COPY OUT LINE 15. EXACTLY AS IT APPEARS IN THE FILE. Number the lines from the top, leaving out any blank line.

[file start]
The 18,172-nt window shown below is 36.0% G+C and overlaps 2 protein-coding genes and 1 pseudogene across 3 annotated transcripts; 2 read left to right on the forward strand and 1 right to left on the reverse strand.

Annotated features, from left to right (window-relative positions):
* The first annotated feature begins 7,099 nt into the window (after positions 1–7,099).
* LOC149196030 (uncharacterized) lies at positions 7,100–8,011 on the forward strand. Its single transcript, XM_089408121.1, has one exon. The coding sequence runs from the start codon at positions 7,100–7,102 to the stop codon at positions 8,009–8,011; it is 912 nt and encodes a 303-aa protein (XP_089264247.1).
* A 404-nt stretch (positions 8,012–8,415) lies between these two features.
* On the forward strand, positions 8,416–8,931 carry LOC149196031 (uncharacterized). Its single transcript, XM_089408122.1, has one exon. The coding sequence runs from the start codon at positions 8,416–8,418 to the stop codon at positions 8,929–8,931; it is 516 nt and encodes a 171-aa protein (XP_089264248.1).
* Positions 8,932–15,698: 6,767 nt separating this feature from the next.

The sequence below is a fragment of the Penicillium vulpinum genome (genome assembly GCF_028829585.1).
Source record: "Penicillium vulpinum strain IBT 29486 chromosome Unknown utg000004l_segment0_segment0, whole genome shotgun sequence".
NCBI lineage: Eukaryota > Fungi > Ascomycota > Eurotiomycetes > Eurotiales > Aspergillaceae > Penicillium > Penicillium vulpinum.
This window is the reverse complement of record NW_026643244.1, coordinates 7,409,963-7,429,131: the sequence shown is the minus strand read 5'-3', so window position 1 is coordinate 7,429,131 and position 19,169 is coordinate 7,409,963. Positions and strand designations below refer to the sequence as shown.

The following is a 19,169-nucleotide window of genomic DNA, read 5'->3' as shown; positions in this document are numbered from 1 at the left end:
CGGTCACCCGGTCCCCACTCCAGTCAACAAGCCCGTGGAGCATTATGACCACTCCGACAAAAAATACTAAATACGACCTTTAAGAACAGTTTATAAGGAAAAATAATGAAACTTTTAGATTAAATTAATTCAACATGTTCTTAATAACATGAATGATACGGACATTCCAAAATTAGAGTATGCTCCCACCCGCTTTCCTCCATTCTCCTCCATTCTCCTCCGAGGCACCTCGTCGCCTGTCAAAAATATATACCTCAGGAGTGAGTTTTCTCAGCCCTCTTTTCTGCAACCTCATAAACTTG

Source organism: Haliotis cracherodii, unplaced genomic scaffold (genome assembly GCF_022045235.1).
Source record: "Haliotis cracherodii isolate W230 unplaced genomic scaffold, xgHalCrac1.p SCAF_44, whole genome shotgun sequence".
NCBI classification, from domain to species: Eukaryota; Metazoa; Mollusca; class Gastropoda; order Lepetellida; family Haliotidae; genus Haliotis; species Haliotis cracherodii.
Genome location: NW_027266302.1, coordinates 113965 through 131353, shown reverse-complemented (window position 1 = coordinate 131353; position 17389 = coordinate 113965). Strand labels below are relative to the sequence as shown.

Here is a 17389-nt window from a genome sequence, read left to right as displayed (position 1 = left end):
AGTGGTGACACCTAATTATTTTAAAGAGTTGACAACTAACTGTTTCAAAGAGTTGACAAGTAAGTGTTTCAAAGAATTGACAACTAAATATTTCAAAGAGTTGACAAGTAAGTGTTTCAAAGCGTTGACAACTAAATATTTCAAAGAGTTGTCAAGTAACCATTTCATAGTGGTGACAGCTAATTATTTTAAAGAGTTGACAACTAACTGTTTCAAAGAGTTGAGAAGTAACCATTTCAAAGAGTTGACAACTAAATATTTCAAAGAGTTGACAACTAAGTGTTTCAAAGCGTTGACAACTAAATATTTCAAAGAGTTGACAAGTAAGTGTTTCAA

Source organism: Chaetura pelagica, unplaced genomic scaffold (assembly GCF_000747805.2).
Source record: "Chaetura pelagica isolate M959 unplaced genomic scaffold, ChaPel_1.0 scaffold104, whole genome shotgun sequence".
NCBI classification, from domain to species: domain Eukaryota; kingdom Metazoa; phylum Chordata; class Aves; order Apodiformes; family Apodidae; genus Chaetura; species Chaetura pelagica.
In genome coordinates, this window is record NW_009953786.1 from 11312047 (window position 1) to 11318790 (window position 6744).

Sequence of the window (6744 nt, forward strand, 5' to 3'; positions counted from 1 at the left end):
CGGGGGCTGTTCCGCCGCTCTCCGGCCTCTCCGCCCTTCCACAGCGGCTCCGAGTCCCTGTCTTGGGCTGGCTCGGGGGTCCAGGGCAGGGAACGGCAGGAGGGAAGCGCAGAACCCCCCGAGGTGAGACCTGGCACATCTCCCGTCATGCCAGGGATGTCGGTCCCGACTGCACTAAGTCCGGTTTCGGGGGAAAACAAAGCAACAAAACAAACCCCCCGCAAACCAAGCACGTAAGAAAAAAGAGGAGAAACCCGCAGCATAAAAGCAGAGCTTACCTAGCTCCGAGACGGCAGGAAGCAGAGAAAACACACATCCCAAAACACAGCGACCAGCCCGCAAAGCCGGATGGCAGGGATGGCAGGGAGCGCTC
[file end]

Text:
Source record: "Haliotis cracherodii isolate W230 unplaced genomic scaffold, xgHalCrac1.p SCAF_44, whole genome shotgun sequence".